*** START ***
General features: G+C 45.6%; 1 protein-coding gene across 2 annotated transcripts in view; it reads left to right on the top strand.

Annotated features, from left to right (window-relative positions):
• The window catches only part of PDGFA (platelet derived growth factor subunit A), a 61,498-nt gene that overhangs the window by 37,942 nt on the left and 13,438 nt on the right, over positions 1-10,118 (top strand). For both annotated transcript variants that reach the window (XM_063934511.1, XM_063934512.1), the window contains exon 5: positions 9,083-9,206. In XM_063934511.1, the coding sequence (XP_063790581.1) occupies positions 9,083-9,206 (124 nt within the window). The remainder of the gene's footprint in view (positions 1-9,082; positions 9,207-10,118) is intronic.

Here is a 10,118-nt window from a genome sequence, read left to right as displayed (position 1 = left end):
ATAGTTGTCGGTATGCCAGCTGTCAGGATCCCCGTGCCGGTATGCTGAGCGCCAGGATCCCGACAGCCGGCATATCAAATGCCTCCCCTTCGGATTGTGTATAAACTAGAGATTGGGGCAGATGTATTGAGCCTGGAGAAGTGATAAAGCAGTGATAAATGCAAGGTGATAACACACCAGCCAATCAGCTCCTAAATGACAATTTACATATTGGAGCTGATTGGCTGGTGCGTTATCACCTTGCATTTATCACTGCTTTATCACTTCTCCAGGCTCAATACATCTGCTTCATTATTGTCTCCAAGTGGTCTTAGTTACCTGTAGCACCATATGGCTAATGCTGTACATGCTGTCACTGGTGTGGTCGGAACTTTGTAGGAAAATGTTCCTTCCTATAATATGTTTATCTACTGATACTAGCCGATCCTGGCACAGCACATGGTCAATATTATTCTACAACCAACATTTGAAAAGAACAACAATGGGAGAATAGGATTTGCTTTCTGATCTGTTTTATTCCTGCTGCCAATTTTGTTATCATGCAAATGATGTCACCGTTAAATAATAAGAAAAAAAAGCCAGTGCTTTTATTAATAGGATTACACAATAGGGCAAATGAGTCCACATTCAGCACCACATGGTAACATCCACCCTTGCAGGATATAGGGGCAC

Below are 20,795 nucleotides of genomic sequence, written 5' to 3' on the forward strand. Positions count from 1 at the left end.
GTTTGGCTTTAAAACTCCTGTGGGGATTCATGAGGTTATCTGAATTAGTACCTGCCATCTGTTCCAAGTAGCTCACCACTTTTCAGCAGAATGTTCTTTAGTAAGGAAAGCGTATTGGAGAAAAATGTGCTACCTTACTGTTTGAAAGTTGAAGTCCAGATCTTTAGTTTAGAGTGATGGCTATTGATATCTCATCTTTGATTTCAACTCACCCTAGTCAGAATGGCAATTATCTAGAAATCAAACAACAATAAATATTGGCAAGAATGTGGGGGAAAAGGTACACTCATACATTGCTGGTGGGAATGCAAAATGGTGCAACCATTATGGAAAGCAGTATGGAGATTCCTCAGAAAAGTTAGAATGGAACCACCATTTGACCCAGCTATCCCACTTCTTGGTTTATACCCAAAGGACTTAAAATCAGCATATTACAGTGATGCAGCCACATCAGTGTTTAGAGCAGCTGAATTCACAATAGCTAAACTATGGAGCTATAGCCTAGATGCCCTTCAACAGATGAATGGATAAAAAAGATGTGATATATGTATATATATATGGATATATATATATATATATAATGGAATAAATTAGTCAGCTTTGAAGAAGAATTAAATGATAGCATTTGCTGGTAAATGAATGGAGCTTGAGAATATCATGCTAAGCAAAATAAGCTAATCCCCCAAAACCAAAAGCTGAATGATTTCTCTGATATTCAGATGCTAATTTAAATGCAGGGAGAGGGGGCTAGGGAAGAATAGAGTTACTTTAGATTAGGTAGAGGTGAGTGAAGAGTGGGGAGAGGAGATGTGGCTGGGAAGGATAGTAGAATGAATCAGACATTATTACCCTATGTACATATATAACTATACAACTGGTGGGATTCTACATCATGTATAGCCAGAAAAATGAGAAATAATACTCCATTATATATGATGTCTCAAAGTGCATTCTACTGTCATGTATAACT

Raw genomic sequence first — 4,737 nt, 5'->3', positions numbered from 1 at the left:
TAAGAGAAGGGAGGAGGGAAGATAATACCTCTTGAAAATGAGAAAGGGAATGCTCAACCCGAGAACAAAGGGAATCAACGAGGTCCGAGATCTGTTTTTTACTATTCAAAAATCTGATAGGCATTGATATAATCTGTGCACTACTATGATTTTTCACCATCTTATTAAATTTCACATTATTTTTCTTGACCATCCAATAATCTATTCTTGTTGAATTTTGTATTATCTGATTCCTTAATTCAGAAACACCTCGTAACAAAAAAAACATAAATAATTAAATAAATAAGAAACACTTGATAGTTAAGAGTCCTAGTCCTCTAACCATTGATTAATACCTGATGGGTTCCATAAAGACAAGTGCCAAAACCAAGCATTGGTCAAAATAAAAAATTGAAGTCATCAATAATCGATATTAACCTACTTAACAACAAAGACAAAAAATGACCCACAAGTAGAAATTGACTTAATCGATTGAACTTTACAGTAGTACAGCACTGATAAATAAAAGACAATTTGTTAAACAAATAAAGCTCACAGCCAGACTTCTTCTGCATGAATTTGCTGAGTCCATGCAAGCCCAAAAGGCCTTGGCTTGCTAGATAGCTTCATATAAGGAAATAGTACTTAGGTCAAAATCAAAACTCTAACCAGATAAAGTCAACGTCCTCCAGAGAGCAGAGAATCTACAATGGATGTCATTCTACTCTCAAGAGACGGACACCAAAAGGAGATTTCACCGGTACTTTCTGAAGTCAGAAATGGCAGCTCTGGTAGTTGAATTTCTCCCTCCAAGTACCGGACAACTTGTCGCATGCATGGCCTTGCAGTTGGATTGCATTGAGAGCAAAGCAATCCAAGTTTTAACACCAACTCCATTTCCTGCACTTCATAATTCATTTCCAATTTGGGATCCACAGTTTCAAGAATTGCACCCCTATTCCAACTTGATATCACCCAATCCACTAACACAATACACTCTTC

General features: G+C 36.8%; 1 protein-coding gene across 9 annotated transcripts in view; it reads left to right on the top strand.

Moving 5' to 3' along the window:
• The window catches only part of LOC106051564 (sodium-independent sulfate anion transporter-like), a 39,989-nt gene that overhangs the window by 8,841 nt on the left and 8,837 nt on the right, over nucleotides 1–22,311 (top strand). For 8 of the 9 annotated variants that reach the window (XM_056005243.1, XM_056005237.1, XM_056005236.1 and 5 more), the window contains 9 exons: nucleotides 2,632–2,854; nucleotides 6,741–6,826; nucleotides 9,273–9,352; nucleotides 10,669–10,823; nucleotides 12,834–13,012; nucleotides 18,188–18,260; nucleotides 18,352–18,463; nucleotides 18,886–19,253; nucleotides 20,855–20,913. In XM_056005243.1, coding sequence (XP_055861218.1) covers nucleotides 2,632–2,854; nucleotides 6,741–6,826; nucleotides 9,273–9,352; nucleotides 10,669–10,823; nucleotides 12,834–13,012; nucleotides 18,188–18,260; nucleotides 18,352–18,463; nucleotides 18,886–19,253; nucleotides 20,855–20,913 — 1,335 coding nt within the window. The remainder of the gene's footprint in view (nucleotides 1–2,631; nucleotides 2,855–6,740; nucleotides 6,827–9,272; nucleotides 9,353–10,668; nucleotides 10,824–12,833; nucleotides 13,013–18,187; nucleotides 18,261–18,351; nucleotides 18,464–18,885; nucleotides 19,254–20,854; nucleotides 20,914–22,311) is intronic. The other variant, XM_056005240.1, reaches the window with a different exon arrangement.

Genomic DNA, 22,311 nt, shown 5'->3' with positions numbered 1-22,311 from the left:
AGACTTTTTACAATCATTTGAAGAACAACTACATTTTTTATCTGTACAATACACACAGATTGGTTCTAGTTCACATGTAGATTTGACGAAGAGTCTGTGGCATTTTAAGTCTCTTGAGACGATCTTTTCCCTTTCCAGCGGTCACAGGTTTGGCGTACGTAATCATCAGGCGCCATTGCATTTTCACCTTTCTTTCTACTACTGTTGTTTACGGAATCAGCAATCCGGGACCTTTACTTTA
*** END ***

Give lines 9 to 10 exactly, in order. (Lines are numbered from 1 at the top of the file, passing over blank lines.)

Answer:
TAAGAGAAGGGAGGAGGGAAGATAATACCTCTTGAAAATGAGAAAGGGAATGCTCAACCCGAGAACAAAGGGAATCAACGAGGTCCGAGATCTGTTTTTTACTATTCAAAAATCTGATAGGCATTGATATAATCTGTGCACTACTATGATTTTTCACCATCTTATTAAATTTCACATTATTTTTCTTGACCATCCAATAATCTATTCTTGTTGAATTTTGTATTATCTGATTCCTTAATTCAGAAACACCTCGTAACAAAAAAAACATAAATAATTAAATAAATAAGAAACACTTGATAGTTAAGAGTCCTAGTCCTCTAACCATTGATTAATACCTGATGGGTTCCATAAAGACAAGTGCCAAAACCAAGCATTGGTCAAAATAAAAAATTGAAGTCATCAATAATCGATATTAACCTACTTAACAACAAAGACAAAAAATGACCCACAAGTAGAAATTGACTTAATCGATTGAACTTTACAGTAGTACAGCACTGATAAATAAAAGACAATTTGTTAAACAAATAAAGCTCACAGCCAGACTTCTTCTGCATGAATTTGCTGAGTCCATGCAAGCCCAAAAGGCCTTGGCTTGCTAGATAGCTTCATATAAGGAAATAGTACTTAGGTCAAAATCAAAACTCTAACCAGATAAAGTCAACGTCCTCCAGAGAGCAGAGAATCTACAATGGATGTCATTCTACTCTCAAGAGACGGACACCAAAAGGAGATTTCACCGGTACTTTCTGAAGTCAGAAATGGCAGCTCTGGTAGTTGAATTTCTCCCTCCAAGTACCGGACAACTTGTCGCATGCATGGCCTTGCAGTTGGATTGCATTGAGAGCAAAGCAATCCAAGTTTTAACACCAACTCCATTTCCTGCACTTCATAATTCATTTCCAATTTGGGATCCACAGTTTCAAGAATTGCACCCCTATTCCAACTTGATATCACCCAATCCACTAACACAATACACTCTTC

General features: G+C 36.8%; 1 protein-coding gene across 9 annotated transcripts in view; it reads left to right on the top strand.